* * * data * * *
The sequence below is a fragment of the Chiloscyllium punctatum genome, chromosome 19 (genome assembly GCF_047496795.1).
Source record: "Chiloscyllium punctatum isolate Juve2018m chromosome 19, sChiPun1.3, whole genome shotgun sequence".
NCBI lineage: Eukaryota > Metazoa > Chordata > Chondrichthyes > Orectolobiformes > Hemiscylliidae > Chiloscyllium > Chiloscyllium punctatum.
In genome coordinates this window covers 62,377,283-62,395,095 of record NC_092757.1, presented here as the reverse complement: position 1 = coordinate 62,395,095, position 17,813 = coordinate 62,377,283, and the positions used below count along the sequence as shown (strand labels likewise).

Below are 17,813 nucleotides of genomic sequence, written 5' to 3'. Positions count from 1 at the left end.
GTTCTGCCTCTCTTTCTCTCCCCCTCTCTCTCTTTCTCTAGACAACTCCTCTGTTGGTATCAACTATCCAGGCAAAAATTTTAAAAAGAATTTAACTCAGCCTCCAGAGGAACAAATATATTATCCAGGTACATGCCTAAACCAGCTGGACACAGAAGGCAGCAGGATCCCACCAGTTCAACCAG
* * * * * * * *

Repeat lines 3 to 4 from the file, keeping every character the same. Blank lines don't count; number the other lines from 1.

NCBI lineage: Eukaryota > Metazoa > Chordata > Chondrichthyes > Orectolobiformes > Hemiscylliidae > Chiloscyllium > Chiloscyllium punctatum.
In genome coordinates this window covers 62,377,283-62,395,095 of record NC_092757.1, presented here as the reverse complement: position 1 = coordinate 62,395,095, position 17,813 = coordinate 62,377,283, and the positions used below count along the sequence as shown (strand labels likewise).